J M Barrie might ponder where the story had gone in this, a cheery nod to the adventures of Peter Pan. Whether it’s intentional or not, it’s almost a send-up at times, so that Tinker Bell’s dying becomes a moment of mirth before the children have to shout their belief in fairies, and Peter’s asking Wendy to be his mother prompts ad-libs about weirdness.
Much of it is down to Joe Pasquale’s provocation of his fellow actors, whom he constantly and mischievously tries to throw off course. He’s provided additional material – lots of extended gags – and this is really his show. But in the absence of Darling parents, Peter’s angst, the Lost Boys and the rest, there’s a very light grip on continuity and a marked absence of light and shade.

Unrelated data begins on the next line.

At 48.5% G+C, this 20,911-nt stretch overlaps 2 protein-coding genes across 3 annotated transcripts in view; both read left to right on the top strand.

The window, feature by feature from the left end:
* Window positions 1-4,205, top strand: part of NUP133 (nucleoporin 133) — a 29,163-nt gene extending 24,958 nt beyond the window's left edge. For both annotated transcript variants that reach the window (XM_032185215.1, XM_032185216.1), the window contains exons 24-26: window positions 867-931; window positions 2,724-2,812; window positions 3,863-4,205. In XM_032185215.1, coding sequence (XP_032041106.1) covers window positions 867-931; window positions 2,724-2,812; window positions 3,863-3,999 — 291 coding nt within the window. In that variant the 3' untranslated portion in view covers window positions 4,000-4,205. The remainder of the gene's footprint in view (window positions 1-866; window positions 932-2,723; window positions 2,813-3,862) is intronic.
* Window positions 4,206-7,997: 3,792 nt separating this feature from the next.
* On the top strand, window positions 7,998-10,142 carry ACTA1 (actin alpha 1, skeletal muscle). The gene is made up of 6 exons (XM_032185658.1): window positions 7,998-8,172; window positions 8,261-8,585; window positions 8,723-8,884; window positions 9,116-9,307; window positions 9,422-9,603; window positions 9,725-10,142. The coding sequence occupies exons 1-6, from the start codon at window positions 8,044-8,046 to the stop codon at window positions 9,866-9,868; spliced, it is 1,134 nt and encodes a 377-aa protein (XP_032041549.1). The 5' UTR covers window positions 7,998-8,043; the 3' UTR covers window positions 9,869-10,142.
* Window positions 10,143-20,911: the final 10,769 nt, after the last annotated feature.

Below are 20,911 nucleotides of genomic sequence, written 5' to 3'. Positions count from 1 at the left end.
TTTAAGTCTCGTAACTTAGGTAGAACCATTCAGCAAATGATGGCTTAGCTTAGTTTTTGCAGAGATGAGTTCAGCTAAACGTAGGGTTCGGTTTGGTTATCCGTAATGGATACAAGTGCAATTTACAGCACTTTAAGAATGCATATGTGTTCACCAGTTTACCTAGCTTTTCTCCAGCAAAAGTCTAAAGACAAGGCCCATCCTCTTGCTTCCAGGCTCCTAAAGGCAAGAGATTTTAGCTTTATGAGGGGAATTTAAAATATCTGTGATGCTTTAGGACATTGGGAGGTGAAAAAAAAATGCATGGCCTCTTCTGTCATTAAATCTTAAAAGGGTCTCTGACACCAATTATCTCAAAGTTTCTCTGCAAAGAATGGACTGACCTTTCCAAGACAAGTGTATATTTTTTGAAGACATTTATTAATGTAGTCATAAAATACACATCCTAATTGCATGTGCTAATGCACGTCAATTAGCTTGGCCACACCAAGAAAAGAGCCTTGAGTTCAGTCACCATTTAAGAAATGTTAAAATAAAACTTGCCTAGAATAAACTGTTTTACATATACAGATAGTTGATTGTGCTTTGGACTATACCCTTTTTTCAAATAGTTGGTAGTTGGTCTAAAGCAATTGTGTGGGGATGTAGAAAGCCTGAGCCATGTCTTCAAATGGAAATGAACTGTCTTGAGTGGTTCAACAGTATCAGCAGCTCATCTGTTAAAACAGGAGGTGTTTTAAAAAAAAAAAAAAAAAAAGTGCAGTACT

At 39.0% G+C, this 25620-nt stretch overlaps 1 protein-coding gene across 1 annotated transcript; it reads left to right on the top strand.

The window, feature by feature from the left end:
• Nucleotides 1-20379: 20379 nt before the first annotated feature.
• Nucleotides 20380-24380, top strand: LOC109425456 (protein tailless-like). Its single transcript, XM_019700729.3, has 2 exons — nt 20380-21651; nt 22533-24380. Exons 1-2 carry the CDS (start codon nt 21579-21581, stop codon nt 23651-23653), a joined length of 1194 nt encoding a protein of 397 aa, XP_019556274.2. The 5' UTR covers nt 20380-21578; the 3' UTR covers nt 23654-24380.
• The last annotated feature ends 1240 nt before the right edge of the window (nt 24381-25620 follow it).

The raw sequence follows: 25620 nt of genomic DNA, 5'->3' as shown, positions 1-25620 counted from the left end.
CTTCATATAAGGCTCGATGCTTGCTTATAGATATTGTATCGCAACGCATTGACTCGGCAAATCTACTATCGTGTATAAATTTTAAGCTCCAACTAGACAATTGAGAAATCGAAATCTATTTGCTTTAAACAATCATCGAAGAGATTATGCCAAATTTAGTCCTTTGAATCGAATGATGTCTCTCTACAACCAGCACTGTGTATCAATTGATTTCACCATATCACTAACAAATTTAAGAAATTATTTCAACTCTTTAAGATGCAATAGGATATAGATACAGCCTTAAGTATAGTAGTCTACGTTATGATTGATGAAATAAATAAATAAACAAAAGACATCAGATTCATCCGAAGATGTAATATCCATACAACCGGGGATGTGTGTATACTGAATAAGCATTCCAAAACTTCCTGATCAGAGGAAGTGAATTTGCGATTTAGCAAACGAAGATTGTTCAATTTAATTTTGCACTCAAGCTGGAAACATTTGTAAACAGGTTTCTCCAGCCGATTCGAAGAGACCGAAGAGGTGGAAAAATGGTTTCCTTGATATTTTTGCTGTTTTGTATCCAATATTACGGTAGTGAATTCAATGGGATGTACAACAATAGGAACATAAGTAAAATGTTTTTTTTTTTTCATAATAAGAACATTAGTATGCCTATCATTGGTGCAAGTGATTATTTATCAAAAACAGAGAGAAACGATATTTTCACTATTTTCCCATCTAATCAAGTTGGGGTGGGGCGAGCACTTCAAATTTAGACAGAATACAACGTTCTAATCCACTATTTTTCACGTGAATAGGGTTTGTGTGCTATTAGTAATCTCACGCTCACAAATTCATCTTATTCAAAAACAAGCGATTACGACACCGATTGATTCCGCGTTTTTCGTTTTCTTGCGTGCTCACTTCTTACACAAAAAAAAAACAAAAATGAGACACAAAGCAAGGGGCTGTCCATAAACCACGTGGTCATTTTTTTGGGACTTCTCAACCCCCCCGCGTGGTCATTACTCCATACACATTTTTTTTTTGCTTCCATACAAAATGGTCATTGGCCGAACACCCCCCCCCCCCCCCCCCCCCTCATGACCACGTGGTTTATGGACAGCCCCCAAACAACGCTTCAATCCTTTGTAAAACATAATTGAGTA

Delivered at full throttle, no expense has been spared to make it a lavish show, though, with some truly scary and spectacular 3D and a fearsomely imagined giant crocodile that rears right out into the auditorium. Jack McNeill is a lively Peter, John Challis a theatrical Hook and Lucy Evans a stroppy Tinker Bell. Paul Gabriel is properly piratical as Starkey and there’s whirlwind dancing from a fine ensemble.